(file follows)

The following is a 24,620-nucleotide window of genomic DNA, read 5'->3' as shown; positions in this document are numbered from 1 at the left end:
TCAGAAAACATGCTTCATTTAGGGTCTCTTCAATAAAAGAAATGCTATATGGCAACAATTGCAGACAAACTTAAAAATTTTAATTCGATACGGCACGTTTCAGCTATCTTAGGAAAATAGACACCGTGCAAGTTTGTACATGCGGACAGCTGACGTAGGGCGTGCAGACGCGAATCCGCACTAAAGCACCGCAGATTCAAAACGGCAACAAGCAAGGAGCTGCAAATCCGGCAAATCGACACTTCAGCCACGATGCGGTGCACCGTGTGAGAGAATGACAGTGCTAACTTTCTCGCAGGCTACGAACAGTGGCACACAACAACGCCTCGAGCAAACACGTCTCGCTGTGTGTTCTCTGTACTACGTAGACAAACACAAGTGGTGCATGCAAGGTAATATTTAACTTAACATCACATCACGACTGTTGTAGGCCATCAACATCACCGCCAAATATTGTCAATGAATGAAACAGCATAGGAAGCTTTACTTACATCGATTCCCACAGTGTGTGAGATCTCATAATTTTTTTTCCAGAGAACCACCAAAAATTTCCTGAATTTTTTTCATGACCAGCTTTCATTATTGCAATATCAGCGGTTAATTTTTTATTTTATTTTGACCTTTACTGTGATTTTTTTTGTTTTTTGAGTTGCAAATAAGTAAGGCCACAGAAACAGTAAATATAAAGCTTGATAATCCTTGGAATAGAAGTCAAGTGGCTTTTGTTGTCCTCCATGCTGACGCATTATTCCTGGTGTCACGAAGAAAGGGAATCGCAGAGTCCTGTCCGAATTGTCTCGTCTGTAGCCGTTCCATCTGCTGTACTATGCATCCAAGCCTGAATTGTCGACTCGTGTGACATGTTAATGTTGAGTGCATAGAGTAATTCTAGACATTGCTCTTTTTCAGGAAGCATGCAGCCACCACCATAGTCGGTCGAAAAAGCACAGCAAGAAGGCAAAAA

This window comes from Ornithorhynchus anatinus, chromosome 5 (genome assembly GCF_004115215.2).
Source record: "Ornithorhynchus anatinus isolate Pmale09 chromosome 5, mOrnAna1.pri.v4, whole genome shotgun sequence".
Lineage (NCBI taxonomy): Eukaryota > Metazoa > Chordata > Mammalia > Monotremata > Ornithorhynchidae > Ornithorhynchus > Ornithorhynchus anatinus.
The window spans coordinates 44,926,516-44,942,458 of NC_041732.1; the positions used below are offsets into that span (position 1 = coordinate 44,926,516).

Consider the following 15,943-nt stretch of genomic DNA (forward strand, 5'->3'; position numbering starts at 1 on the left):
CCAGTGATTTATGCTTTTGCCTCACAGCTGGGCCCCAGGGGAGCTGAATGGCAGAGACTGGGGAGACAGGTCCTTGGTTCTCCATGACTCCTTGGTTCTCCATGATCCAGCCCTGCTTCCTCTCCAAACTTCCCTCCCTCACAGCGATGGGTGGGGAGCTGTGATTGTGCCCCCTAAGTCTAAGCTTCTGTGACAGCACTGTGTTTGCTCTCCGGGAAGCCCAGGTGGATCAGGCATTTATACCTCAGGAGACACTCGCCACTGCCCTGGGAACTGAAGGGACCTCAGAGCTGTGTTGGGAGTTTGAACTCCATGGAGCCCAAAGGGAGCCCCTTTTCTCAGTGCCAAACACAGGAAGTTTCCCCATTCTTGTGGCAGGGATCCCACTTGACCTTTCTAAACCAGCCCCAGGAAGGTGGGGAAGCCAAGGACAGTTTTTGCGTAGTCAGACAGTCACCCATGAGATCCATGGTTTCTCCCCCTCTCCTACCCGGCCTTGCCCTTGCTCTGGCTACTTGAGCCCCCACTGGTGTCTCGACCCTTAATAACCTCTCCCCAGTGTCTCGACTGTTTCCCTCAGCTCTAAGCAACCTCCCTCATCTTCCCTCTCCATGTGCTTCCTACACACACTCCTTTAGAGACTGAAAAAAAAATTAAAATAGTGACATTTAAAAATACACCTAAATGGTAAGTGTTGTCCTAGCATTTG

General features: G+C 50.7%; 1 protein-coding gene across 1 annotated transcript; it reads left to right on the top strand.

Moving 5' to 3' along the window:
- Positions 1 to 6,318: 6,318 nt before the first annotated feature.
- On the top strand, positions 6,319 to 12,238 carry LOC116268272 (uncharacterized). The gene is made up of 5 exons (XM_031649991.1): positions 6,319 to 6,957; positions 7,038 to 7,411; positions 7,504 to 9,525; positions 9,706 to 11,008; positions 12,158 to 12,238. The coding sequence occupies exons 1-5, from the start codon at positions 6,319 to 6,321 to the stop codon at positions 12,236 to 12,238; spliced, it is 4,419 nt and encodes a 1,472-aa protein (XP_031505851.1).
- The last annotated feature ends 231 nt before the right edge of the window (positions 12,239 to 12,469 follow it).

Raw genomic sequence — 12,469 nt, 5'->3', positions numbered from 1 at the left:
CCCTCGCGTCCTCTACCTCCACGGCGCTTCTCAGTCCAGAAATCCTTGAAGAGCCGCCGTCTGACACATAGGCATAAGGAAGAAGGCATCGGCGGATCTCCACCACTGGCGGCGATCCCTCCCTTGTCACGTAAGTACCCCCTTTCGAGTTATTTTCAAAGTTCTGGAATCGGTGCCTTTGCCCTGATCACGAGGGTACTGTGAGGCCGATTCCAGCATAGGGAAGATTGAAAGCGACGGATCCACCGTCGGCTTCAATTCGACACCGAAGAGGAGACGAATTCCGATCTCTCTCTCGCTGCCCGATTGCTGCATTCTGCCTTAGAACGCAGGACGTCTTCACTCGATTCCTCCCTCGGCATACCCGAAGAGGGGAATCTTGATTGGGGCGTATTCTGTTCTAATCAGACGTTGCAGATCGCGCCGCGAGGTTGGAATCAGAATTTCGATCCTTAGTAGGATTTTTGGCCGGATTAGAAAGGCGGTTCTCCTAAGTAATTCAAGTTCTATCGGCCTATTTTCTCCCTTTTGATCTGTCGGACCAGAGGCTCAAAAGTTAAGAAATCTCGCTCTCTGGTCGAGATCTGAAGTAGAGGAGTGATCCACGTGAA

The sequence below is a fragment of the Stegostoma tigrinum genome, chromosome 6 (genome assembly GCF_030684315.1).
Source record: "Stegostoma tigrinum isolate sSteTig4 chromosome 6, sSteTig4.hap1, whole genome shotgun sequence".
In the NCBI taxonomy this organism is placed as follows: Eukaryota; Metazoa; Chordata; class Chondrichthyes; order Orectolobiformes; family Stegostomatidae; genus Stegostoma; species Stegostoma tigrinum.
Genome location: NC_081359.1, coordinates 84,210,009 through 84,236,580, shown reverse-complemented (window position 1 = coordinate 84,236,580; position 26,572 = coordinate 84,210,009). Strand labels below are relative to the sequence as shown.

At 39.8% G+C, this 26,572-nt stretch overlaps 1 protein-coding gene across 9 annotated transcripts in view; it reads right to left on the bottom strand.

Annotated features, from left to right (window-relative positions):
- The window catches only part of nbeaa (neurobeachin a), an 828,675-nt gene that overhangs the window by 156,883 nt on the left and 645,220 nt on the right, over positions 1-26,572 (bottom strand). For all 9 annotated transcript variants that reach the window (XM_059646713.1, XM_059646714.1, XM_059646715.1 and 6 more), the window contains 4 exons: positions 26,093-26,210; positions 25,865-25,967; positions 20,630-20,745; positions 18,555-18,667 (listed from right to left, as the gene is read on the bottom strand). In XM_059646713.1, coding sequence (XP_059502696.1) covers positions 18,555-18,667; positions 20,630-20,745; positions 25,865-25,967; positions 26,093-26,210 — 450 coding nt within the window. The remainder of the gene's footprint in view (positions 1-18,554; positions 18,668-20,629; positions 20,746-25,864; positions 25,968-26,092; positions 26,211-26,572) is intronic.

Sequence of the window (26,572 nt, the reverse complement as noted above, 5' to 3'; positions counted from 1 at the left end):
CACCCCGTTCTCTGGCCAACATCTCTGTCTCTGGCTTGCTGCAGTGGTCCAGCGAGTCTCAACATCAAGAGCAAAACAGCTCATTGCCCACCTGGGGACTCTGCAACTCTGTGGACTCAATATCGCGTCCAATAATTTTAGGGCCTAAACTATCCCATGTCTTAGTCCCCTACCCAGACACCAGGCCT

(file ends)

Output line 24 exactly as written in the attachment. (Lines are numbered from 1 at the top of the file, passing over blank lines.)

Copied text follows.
CACCCCGTTCTCTGGCCAACATCTCTGTCTCTGGCTTGCTGCAGTGGTCCAGCGAGTCTCAACATCAAGAGCAAAACAGCTCATTGCCCACCTGGGGACTCTGCAACTCTGTGGACTCAATATCGCGTCCAATAATTTTAGGGCCTAAACTATCCCATGTCTTAGTCCCCTACCCAGACACCAGGCCT